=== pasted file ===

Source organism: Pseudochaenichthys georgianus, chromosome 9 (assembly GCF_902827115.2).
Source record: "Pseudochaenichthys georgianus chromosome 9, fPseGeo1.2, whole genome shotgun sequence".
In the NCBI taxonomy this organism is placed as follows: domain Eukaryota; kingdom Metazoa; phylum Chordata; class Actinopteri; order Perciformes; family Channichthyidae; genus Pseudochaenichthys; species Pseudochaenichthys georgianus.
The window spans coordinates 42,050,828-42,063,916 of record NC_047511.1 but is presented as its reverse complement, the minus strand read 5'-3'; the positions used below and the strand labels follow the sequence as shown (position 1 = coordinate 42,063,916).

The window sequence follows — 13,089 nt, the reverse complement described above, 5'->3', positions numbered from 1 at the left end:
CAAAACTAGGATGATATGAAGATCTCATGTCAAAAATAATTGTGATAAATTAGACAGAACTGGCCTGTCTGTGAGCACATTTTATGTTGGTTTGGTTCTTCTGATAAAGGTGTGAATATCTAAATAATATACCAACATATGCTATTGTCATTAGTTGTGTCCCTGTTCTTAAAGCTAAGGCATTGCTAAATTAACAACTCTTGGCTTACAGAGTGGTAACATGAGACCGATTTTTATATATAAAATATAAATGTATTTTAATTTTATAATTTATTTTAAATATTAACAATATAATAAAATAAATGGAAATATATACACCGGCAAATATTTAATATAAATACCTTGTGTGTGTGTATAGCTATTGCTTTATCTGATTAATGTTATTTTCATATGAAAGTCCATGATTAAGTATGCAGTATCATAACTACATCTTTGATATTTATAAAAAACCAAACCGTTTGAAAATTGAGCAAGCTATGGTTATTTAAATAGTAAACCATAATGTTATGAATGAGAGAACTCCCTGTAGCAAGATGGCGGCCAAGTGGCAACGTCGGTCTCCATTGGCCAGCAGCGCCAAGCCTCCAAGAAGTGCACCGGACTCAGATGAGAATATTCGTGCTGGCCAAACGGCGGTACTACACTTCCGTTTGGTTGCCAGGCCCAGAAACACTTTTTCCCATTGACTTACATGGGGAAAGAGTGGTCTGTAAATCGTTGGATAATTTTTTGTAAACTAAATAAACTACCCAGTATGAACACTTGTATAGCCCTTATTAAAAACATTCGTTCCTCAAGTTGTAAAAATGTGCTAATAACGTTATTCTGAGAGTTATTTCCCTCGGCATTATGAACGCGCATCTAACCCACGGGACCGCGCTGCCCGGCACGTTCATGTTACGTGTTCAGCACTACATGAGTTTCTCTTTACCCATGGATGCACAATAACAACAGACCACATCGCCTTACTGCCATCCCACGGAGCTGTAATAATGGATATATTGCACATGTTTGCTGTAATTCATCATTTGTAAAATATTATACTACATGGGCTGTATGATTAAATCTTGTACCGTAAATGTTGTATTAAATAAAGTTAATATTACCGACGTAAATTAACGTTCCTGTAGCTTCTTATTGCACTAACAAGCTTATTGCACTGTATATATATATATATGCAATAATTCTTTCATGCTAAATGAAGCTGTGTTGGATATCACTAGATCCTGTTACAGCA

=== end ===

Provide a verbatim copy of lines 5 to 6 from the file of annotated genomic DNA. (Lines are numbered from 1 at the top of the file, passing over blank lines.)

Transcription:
The window sequence follows — 13,089 nt, the reverse complement described above, 5'->3', positions numbered from 1 at the left end:
CAAAACTAGGATGATATGAAGATCTCATGTCAAAAATAATTGTGATAAATTAGACAGAACTGGCCTGTCTGTGAGCACATTTTATGTTGGTTTGGTTCTTCTGATAAAGGTGTGAATATCTAAATAATATACCAACATATGCTATTGTCATTAGTTGTGTCCCTGTTCTTAAAGCTAAGGCATTGCTAAATTAACAACTCTTGGCTTACAGAGTGGTAACATGAGACCGATTTTTATATATAAAATATAAATGTATTTTAATTTTATAATTTATTTTAAATATTAACAATATAATAAAATAAATGGAAATATATACACCGGCAAATATTTAATATAAATACCTTGTGTGTGTGTATAGCTATTGCTTTATCTGATTAATGTTATTTTCATATGAAAGTCCATGATTAAGTATGCAGTATCATAACTACATCTTTGATATTTATAAAAAACCAAACCGTTTGAAAATTGAGCAAGCTATGGTTATTTAAATAGTAAACCATAATGTTATGAATGAGAGAACTCCCTGTAGCAAGATGGCGGCCAAGTGGCAACGTCGGTCTCCATTGGCCAGCAGCGCCAAGCCTCCAAGAAGTGCACCGGACTCAGATGAGAATATTCGTGCTGGCCAAACGGCGGTACTACACTTCCGTTTGGTTGCCAGGCCCAGAAACACTTTTTCCCATTGACTTACATGGGGAAAGAGTGGTCTGTAAATCGTTGGATAATTTTTTGTAAACTAAATAAACTACCCAGTATGAACACTTGTATAGCCCTTATTAAAAACATTCGTTCCTCAAGTTGTAAAAATGTGCTAATAACGTTATTCTGAGAGTTATTTCCCTCGGCATTATGAACGCGCATCTAACCCACGGGACCGCGCTGCCCGGCACGTTCATGTTACGTGTTCAGCACTACATGAGTTTCTCTTTACCCATGGATGCACAATAACAACAGACCACATCGCCTTACTGCCATCCCACGGAGCTGTAATAATGGATATATTGCACATGTTTGCTGTAATTCATCATTTGTAAAATATTATACTACATGGGCTGTATGATTAAATCTTGTACCGTAAATGTTGTATTAAATAAAGTTAATATTACCGACGTAAATTAACGTTCCTGTAGCTTCTTATTGCACTAACAAGCTTATTGCACTGTATATATATATATATGCAATAATTCTTTCATGCTAAATGAAGCTGTGTTGGATATCACTAGATCCTGTTACAGCA